In-class Exam
There will be one written in-class exam contributing 25% towards your total course performance. Date:

  • exam: THU 14 Nov 2019 10-11:20am in-class
  • no final exam

Final Project 
There will be a final project assigned in the 2nd half of the course. Due date:

  • FRI 13 Dec 2019 6pm (no extension)

The final project contributes 25% towards your total course performance. It will be graded on a 0-100% score scale and grades will be assigned based on both, its implementation component and its conceptual component (a report motivating, describing, and analyzing the project and a discussion of its experimental results and impact).

Non-curricular Activities
We can not offer accommodation for examinations and given deadlines for non-curricular activities outside your Wash U commitments. This includes job interviews or flying home early. I understand that you may decide to miss a scheduled exam date for these reasons, but you will need to weigh the consequences when making such a decision.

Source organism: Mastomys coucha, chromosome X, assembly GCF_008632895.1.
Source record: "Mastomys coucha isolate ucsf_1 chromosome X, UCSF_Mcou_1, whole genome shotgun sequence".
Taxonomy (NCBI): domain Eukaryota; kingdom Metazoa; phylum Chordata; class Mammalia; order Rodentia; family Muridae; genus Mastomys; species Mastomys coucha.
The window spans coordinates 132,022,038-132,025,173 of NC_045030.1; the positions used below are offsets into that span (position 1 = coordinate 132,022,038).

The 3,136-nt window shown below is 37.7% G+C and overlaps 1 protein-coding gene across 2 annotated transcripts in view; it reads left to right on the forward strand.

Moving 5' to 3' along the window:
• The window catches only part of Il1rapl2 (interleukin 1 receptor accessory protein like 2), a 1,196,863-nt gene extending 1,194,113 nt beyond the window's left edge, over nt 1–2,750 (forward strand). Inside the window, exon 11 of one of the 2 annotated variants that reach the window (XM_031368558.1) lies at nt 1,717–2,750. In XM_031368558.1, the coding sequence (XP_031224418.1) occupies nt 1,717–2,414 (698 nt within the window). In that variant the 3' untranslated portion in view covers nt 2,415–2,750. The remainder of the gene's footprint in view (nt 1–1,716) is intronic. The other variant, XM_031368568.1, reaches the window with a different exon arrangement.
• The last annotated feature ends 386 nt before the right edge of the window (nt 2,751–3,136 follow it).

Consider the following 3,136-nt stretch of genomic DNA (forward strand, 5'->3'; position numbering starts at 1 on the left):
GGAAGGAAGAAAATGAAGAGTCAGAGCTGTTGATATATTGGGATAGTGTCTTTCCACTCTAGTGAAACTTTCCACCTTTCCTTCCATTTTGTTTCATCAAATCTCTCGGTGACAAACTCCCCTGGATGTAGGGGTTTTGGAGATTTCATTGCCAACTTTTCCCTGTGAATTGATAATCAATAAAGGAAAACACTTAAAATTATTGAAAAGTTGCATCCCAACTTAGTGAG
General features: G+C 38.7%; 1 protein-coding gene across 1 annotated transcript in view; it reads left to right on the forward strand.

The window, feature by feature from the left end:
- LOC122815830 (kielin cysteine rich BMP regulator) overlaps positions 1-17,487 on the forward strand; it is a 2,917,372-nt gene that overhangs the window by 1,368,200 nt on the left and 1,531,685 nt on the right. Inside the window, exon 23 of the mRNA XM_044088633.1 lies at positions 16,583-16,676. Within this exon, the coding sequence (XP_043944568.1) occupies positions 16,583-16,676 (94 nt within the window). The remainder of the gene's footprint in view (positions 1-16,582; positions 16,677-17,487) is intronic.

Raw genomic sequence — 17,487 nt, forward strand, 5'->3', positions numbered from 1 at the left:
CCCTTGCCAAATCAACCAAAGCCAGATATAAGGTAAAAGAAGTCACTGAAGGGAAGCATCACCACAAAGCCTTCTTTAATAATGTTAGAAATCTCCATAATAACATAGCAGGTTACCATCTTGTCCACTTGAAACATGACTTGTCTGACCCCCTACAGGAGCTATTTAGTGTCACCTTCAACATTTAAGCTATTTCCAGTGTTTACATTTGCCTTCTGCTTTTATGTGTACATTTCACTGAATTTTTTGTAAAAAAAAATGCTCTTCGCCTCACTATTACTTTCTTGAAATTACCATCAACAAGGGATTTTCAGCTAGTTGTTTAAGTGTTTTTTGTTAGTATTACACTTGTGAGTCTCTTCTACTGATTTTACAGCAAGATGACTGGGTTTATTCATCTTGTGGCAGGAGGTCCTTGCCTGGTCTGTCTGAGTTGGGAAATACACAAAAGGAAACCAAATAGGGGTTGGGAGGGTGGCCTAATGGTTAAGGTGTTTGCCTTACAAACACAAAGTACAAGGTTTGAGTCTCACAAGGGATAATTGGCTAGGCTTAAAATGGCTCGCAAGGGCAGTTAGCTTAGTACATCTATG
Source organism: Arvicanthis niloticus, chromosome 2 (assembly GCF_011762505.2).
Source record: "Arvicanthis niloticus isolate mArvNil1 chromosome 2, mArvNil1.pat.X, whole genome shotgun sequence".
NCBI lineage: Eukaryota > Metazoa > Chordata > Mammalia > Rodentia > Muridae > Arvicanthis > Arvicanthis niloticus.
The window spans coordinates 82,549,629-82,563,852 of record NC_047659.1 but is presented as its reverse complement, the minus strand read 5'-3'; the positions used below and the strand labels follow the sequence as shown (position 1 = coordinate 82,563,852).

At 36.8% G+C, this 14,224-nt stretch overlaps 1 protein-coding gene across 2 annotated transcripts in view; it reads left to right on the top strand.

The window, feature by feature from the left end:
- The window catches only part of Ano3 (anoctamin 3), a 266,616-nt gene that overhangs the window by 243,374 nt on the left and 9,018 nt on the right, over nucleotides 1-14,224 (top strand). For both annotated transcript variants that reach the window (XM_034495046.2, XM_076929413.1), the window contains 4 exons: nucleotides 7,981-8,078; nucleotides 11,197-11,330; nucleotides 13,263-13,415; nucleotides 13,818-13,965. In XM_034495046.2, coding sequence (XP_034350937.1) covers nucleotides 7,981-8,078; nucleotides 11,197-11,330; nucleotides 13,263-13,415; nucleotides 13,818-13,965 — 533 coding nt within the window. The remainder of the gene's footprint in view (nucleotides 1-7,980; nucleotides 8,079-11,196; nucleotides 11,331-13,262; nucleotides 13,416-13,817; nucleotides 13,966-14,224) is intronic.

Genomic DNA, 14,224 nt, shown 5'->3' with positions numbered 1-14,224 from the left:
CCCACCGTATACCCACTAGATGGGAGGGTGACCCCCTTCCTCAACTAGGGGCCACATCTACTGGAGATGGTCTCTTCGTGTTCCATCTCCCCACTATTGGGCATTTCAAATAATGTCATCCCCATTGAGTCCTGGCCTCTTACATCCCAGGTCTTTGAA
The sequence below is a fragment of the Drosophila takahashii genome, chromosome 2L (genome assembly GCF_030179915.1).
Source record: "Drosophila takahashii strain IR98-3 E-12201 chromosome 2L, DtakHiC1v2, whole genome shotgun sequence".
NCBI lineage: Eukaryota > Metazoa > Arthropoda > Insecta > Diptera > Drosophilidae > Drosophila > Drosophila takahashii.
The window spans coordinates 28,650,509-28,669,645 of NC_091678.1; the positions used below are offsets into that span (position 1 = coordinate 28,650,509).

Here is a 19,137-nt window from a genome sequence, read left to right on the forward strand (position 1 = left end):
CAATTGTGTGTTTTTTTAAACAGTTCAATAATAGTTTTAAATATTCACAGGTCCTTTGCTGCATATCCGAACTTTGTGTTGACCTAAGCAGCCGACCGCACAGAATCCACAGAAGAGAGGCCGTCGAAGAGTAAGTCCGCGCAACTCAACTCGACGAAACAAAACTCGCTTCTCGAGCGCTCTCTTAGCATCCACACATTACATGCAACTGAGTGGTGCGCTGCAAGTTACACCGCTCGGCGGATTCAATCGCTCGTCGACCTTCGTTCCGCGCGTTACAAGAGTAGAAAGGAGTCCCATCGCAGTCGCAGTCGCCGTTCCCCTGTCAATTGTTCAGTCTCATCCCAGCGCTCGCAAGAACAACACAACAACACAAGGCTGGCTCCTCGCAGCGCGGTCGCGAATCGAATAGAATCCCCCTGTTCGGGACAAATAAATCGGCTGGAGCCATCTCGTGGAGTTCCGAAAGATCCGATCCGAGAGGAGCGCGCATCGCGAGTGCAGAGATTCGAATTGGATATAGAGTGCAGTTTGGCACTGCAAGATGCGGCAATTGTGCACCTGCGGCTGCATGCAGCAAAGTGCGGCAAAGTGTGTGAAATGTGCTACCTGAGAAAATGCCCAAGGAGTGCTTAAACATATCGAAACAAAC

Grading Summary
50%  homework assignments
25%  exam
25%  final project

Final course grades will be assigned using the following straight scale:

Letter GradeCutoff Percentage
F< 60%

Late Policy
Your homework assignments must be turned in on time. There are absolutely no makeup assignments for any reason. You get an automatic 3 day extension on every homework.
WARNING: there is absolutely NO extension to this extension for NO reason!

Collaboration Policy